As we got closer to Page, we saw signs for tours of North Antelope slot canyon.  This was one of the things on my to-do list.  There were a lot of tourists there for the tours.  The person at the ticket counter said that he had spots for the 12.45pm tour when my watch was saying that it was close to 1:30pm. Turns out that the time zones are slightly different on Navajo land.  We had a few minutes to get ourselves ready for the tour after the long car ride.  We needed to put something in our stomachs and use the port-a-potties before we proceeded.

Our guide was Bernice.  She took us in her pickup truck to the entrance for the slot canyon, about three miles away from the road.  The drive was over a sandy wash.  This place is full of water when it rains heavily and there are flash floods.OLYMPUS DIGITAL CAMERAOLYMPUS DIGITAL CAMERA  Here are some pictures from the canyon.OLYMPUS DIGITAL CAMERAOLYMPUS DIGITAL CAMERAOLYMPUS DIGITAL CAMERAOLYMPUS DIGITAL CAMERAIf you come here during the summer months in the middle of a sunny day, you can see a shaft of light come into the canyon and hit the canyon floor.  That must be so cool to see.  These places can become dangerous when there is flash flooding.  There are seasons for the rains.  It seems that it had rained recently.

This tour lasted about an hour and a half.  It would have been nice to see the place with less of a crowd around, but that is the way it goes. We might look for more slot canyons in the parks that we will be going to. Bernice was a great guide.  The guides know the best locations in the canyon to take pictures, and can make up stories about what the formations and the light patterns you are looking at look like.  We were shown a bear, a heart, and even the faces of a couple of presidents!  Bernice was really good at taking pictures for other people with their cameras.

We had a short distance to cover from the canyon to Page.  We went straight to the hotel and checked in.  It turned out to be a brand new facility just outside the main section of town.  It was time to look at a local map and figure out what there was to do in town.  The town of Page came into being in 1957 with the construction of the Glen Canyon Dam.  It looks like the place is still developing.  There are lots of outdoor things to do in this area, but not much in Page itself.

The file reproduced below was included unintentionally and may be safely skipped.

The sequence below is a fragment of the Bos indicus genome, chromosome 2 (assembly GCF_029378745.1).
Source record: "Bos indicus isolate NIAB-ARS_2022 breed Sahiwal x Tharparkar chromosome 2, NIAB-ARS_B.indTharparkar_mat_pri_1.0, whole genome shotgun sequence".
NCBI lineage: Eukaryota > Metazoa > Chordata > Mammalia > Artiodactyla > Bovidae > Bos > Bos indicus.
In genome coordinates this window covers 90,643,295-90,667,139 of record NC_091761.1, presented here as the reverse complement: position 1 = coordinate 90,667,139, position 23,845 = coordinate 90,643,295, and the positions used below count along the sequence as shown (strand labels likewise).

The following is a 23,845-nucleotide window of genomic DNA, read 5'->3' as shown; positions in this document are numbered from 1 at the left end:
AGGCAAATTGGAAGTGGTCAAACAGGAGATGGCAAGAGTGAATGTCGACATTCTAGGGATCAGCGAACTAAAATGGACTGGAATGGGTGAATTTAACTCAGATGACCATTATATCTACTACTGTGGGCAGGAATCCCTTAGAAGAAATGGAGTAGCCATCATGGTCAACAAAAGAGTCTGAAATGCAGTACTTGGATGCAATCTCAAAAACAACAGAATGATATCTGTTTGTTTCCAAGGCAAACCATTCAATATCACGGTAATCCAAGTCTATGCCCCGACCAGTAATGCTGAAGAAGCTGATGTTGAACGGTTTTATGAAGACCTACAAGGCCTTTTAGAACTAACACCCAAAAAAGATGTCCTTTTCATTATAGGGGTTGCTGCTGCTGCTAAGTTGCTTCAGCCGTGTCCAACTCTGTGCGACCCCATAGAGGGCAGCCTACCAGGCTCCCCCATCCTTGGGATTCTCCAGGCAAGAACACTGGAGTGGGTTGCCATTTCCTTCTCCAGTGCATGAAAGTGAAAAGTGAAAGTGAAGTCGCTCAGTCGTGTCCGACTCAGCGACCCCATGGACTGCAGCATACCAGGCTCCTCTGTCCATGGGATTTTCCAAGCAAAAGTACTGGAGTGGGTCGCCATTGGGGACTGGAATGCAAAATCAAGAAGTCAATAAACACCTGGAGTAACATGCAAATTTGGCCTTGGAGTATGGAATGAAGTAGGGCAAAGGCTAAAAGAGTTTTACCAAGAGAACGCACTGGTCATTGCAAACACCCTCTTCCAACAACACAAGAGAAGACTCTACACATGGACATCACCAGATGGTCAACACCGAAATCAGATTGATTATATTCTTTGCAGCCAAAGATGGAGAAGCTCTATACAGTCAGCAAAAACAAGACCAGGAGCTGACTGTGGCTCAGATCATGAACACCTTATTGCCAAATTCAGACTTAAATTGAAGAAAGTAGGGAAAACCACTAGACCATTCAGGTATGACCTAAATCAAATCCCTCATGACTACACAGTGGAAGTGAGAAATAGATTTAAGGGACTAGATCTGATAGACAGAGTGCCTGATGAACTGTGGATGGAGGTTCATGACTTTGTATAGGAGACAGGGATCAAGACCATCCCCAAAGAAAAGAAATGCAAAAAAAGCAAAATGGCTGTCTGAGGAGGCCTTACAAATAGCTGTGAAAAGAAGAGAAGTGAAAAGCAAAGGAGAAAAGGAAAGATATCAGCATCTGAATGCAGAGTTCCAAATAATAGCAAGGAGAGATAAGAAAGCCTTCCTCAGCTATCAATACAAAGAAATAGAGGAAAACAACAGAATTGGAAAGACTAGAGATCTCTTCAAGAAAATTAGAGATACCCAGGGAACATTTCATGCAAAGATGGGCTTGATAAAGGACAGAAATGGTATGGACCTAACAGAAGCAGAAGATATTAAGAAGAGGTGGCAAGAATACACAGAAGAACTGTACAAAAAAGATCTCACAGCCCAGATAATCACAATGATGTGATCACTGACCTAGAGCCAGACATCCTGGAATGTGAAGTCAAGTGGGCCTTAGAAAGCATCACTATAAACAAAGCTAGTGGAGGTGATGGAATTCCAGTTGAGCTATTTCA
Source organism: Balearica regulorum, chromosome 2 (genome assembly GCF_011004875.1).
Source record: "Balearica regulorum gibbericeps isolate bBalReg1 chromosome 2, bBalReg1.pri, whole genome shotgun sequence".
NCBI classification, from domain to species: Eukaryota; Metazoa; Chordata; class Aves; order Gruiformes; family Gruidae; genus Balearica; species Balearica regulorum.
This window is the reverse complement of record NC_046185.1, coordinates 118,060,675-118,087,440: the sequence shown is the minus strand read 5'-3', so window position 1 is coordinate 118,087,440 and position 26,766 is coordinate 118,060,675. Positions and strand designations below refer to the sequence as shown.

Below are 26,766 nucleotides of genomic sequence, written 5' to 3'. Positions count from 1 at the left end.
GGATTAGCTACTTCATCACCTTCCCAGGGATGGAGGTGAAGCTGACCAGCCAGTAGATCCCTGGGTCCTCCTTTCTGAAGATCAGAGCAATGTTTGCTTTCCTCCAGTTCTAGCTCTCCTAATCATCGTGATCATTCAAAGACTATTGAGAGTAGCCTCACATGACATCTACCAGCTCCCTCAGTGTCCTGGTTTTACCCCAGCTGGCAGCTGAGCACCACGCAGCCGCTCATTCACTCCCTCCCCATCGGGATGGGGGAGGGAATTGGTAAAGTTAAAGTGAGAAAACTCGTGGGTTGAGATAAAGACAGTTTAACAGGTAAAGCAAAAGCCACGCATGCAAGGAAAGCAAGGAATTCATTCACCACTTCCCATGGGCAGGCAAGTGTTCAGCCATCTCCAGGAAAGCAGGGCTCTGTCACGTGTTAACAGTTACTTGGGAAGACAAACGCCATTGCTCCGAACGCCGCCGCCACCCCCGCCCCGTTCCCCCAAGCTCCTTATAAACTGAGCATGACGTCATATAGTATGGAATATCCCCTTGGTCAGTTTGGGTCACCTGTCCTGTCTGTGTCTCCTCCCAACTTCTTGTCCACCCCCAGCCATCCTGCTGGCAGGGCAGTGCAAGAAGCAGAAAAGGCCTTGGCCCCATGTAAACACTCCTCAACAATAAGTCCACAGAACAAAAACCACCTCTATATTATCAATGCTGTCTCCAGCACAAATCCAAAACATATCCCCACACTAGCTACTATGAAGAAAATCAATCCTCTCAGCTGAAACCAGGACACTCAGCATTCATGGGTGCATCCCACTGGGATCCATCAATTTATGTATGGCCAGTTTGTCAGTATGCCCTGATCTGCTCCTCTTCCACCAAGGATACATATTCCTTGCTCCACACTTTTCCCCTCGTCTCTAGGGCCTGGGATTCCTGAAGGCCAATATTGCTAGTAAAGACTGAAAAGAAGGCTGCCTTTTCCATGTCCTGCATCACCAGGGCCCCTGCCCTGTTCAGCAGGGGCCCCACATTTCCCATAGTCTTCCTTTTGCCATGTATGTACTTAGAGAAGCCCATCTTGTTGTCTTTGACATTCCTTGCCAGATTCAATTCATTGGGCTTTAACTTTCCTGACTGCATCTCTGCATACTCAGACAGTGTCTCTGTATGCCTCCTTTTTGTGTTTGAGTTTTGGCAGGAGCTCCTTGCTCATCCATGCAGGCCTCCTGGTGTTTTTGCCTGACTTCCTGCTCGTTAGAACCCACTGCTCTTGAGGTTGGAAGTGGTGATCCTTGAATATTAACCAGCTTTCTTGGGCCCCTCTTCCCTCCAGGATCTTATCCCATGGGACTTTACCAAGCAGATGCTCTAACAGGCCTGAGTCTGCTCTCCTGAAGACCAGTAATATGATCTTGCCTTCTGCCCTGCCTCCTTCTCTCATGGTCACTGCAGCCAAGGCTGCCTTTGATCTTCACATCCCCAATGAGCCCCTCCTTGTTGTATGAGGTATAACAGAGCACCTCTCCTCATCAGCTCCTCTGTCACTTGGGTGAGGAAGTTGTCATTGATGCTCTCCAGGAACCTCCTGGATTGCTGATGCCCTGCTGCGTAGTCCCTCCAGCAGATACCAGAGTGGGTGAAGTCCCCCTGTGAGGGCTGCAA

We went to the site of the Glen Canyon Dam and walked around, crossing the bridge across the canyon on foot.  The dam was built on the Colorado river.  Lake Powell was formed behind the dam.OLYMPUS DIGITAL CAMERAOLYMPUS DIGITAL CAMERAOLYMPUS DIGITAL CAMERAOLYMPUS DIGITAL CAMERAWe then took a short walk on the Hanging Garden Trail close by.OLYMPUS DIGITAL CAMERAOLYMPUS DIGITAL CAMERAOLYMPUS DIGITAL CAMERAThere was not much of a hanging garden to see.  We wandered off trail on the colorful rocks and on to the sand.  It looked like this was what a lot of other visitors were also doing.

We drove into the heart of Page for an early dinner.  We ended up at the Dam Bar and Grille, a popular local watering hole.  We shared a large pizza and had a couple of beers.  We have some leftover pizza for lunch.  So far in the trip, dinner has been the only meal that we have been going to a restaurant for.  Breakfast is usually in the hotel – the free breakfast or pastries in our room.  Lunch usually consists of trail mix, peanut butter and fruit, and maybe a granola bar.  We have a good dinner!

Our plan for today is to go to the Northern Rim of the Grand Canyon and hike.  Looks like the weather will hold up.  And then it is on to Kenab in Utah.  I have a feeling we will be getting away from the more “touristy” things we have been doing the last few days and getting back to nature.

 

Colorado and Utah by Car – Day 7 (Mesa Verde NP to Monument Valley)